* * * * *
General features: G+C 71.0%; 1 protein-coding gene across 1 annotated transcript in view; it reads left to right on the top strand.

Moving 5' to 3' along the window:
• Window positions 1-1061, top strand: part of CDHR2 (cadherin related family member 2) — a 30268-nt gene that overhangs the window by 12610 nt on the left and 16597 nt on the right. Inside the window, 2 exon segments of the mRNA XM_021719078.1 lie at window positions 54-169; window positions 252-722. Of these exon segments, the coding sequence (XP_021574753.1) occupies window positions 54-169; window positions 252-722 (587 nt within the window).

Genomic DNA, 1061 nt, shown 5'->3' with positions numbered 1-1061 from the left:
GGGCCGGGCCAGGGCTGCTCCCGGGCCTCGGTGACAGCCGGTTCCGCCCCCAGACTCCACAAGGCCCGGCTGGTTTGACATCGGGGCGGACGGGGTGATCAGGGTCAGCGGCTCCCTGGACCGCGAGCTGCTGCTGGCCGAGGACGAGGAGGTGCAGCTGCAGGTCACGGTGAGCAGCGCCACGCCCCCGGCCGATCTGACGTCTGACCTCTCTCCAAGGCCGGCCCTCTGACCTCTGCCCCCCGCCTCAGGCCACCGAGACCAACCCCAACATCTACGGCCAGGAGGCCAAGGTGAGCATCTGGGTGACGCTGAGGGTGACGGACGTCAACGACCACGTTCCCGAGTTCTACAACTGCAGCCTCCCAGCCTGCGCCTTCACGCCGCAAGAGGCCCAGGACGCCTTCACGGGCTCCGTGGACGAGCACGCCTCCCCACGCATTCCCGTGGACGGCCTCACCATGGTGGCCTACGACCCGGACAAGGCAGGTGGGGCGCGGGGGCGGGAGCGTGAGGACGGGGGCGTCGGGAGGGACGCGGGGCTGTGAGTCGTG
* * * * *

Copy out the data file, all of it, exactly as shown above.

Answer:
General features: G+C 71.0%; 1 protein-coding gene across 1 annotated transcript in view; it reads left to right on the top strand.

Moving 5' to 3' along the window:
• Window positions 1-1061, top strand: part of CDHR2 (cadherin related family member 2) — a 30268-nt gene that overhangs the window by 12610 nt on the left and 16597 nt on the right. Inside the window, 2 exon segments of the mRNA XM_021719078.1 lie at window positions 54-169; window positions 252-722. Of these exon segments, the coding sequence (XP_021574753.1) occupies window positions 54-169; window positions 252-722 (587 nt within the window).

Genomic DNA, 1061 nt, shown 5'->3' with positions numbered 1-1061 from the left:
GGGCCGGGCCAGGGCTGCTCCCGGGCCTCGGTGACAGCCGGTTCCGCCCCCAGACTCCACAAGGCCCGGCTGGTTTGACATCGGGGCGGACGGGGTGATCAGGGTCAGCGGCTCCCTGGACCGCGAGCTGCTGCTGGCCGAGGACGAGGAGGTGCAGCTGCAGGTCACGGTGAGCAGCGCCACGCCCCCGGCCGATCTGACGTCTGACCTCTCTCCAAGGCCGGCCCTCTGACCTCTGCCCCCCGCCTCAGGCCACCGAGACCAACCCCAACATCTACGGCCAGGAGGCCAAGGTGAGCATCTGGGTGACGCTGAGGGTGACGGACGTCAACGACCACGTTCCCGAGTTCTACAACTGCAGCCTCCCAGCCTGCGCCTTCACGCCGCAAGAGGCCCAGGACGCCTTCACGGGCTCCGTGGACGAGCACGCCTCCCCACGCATTCCCGTGGACGGCCTCACCATGGTGGCCTACGACCCGGACAAGGCAGGTGGGGCGCGGGGGCGGGAGCGTGAGGACGGGGGCGTCGGGAGGGACGCGGGGCTGTGAGTCGTG